The finished system was first presented to Hitler as FuMG 39 in the Rechlin test center in July 1939 , at the same time as the FuMG 39T Darmstadt . The group at Telefunken had developed a very precise device that worked in the decimeter wave range with a frequency of around 560 MHz, which was difficult to achieve at the time. The device, later renamed FuMG 62, sent a pulse length of two microseconds at a pulse repetition frequency of 3750 Hz, switchable from the FuMG 62 C to 5000 Hz. With a peak pulse power of 7 to 11 kW, it had a maximum range of 29 km and was 25 m exactly. The parabolic antenna mounted on a mobile trailer had a diameter of about three meters and could be folded up for transport along the horizontal center line.


Wurzburg Type A in the Imperial War Museum London

Wurzburg A

In autumn 1939 the Wehrmacht ordered 5,000 devices. The first version - the Würzburg A delivered from the beginning of 1940  - required the maximum of the pulse reflected from the target to be adjusted on a cathode ray tube with the antenna. Because not only did the signal strength itself change and the radar could lose its focus on the target, the method was not very precise and required the use of searchlights to illuminate the target as soon as an approximate direction could be determined with the radar. Nevertheless, a flak unit in Essen succeeded in shooting down an aircraft in May 1940 with one of the first Würzburg devices through verbal target instruction. From October 1940 serial devices were delivered to the Wehrmacht and used by the flak .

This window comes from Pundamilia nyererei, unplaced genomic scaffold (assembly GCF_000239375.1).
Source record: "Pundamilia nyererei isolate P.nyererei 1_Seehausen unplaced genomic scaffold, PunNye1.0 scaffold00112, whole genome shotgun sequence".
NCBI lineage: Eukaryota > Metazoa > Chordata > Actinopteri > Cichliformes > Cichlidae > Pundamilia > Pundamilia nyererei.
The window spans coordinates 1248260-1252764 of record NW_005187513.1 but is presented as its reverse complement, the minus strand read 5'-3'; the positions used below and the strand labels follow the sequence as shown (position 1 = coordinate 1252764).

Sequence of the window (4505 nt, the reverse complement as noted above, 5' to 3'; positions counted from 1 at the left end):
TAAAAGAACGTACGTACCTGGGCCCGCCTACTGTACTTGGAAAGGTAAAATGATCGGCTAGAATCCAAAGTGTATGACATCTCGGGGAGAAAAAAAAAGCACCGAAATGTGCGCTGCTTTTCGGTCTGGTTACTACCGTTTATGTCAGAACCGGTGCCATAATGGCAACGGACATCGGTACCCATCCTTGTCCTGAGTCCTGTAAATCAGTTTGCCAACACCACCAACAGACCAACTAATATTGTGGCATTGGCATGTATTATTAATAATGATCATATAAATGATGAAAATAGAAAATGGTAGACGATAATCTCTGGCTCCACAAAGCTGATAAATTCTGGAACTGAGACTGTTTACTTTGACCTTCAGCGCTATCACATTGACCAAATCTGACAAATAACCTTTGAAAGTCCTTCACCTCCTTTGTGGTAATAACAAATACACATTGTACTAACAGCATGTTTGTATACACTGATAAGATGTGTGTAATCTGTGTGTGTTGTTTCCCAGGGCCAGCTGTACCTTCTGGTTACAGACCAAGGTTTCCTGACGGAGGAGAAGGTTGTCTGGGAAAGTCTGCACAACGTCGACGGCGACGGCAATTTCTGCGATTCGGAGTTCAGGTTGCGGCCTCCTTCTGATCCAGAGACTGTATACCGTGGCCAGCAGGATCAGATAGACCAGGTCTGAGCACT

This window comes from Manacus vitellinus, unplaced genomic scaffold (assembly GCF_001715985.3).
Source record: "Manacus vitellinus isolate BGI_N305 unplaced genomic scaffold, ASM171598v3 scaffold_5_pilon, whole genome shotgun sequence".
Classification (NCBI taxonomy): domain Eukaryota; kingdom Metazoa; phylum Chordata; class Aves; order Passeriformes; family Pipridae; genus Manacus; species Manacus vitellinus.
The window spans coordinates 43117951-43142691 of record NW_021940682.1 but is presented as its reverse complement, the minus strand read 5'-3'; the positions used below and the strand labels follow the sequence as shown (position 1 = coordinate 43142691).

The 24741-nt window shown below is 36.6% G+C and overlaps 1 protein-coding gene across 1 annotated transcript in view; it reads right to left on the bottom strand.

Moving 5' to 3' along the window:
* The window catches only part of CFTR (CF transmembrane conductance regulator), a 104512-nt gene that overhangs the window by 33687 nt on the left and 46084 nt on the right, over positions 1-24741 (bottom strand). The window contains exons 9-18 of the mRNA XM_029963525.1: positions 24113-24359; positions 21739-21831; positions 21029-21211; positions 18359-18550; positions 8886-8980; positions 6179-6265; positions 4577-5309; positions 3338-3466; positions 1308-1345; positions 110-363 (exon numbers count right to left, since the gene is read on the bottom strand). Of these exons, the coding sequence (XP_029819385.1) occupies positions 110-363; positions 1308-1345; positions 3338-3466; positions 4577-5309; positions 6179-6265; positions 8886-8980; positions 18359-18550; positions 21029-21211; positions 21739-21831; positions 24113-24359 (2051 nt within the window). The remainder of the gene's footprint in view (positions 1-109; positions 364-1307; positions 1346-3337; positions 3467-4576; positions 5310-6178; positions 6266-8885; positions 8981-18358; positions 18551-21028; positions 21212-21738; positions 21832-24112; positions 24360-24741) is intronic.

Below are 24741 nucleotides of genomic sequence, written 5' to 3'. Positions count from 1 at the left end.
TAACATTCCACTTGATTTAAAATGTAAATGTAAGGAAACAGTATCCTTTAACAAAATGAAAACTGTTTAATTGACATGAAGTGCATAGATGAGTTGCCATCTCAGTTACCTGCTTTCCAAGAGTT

Würzburg B.

An experimental unit in Würzburg B was equipped with an infrared detector to improve accuracy, but these units proved to be unusable and production was discontinued.

Wurzburg C

"Würzburg" radar in an 8.8 cm anti-aircraft position on the Atlantic Wall

Improvements in the target system led to the Würzburg C variant . This transmitted with two horn radiators installed slightly deviating from the focal point , which transmitted alternately and were switched at high speed. The echo signals were shown slightly offset in time on an oscilloscope screen. As a result, two closely spaced peaks were displayed on the screen, which the operator tried to keep at the same height. This system provided much faster feedback of changes in target position, and because any change in signal strength affected both beams, the operator no longer necessarily had to find the signal maximum. A similar system was used in the United States as the SCR-268 fire control radar .